Since last May, Médecins Sans Frontières (MSF), commonly known as Doctors Without Borders, and AIDS Healthcare Foundation (AHF) Cambodia have been collaborating at the Preah Kossamak ART Clinic in Phnom Penh to provide free treatment to patients who are living with HIV and hepatitis C (HCV).
Patients living with both viruses are at an increased risk of developing and progressing to severe liver disease, and due to liver damage and toxicity, many have higher mortality rates and more treatment complications.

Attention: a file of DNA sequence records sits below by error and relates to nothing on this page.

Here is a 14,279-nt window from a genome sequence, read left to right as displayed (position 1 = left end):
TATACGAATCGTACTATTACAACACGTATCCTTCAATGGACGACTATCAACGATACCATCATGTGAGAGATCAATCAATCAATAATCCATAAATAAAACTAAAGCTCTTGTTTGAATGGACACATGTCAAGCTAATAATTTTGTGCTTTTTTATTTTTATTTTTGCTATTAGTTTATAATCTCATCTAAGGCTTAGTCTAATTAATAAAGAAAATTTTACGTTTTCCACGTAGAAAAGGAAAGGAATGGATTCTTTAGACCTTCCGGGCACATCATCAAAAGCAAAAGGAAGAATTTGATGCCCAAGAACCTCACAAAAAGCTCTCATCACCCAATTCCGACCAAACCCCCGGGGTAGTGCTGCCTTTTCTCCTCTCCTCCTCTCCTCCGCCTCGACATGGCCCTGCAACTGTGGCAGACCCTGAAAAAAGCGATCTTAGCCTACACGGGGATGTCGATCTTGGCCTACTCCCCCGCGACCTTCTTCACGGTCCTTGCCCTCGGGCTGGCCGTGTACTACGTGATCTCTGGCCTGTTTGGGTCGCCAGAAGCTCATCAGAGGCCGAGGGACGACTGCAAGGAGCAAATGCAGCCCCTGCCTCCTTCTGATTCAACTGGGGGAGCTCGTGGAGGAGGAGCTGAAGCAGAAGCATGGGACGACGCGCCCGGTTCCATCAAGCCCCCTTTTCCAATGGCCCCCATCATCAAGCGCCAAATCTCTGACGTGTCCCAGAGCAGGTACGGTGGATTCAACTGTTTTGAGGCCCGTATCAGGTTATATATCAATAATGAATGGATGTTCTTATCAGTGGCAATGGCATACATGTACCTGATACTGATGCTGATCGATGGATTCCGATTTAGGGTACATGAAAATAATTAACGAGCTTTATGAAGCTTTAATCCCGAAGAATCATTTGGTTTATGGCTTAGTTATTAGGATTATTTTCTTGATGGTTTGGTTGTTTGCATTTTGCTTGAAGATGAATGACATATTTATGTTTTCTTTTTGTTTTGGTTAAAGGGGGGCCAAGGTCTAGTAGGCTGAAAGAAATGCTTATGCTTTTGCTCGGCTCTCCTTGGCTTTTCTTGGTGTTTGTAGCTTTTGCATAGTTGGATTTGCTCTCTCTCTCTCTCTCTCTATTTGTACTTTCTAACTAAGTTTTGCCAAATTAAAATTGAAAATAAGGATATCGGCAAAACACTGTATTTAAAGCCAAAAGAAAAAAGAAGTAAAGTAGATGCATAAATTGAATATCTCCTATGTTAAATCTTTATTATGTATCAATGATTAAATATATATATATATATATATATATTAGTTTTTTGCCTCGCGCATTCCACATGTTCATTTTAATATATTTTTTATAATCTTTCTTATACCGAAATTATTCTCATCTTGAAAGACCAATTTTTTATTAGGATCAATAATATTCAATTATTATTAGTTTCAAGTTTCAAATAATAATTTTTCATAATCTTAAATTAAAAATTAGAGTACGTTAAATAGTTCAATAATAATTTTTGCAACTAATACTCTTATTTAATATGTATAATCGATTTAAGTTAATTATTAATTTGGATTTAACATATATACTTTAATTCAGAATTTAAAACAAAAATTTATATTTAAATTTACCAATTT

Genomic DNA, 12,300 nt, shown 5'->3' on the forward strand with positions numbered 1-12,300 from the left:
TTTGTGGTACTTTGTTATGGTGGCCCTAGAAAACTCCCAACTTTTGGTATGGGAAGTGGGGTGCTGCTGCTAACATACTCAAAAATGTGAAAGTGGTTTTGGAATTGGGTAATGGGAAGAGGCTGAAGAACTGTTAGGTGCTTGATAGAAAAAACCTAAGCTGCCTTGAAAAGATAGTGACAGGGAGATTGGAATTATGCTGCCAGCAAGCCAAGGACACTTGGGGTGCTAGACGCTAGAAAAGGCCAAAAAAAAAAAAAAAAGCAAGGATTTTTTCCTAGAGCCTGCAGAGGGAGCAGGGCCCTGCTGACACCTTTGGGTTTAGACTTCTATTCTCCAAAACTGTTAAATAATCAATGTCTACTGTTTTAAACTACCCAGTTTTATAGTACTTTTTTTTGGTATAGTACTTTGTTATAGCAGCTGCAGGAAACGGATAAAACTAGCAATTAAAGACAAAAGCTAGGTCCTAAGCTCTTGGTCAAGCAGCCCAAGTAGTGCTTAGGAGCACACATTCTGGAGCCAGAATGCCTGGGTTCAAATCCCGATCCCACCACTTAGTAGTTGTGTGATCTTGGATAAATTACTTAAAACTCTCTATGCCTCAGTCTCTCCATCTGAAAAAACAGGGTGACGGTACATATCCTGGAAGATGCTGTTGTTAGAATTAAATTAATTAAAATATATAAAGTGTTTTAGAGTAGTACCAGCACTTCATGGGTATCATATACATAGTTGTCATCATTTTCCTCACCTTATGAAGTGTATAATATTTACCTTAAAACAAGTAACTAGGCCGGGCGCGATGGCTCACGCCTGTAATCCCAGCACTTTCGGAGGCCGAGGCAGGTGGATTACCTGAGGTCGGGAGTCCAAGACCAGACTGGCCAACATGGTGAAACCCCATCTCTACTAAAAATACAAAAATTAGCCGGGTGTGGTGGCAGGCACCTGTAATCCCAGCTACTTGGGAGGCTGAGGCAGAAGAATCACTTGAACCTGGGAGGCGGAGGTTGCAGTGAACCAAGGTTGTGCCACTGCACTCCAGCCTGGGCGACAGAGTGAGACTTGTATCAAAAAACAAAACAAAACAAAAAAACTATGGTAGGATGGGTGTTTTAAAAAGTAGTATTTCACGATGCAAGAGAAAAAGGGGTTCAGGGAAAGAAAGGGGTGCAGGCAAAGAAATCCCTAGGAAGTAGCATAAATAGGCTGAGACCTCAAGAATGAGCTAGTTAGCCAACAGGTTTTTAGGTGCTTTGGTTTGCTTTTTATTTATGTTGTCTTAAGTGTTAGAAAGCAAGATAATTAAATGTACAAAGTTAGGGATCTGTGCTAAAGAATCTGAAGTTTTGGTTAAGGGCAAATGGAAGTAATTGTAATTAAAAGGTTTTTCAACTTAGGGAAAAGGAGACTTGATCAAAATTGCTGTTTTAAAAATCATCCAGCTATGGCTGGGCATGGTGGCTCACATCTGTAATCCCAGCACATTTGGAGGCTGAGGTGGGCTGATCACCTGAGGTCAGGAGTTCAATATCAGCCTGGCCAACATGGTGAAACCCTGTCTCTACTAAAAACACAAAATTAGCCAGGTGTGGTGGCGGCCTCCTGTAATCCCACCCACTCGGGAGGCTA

“This is the first project in the country to provide free HCV treatment to HIV-HCV co-infected patients,” said AHF Asia Bureau Chief Dr. Chhim Sarath. “We are proud to have collaborated with the project and hope this cooperation will reduce the mortality rate among HIV-HCV co-infected patients.”
Prior to the collaboration, some clients who were diagnosed with chronic HCV, started and were responsive to antiretroviral treatment, but their liver disease still progressed to more severe stages and to decompensated cirrhosis, which is often fatal.
Before the AHF/MSF partnership, only those who could pay would receive treatment in private practices or abroad, but since then, over 2,600 patients have received care though the joint project.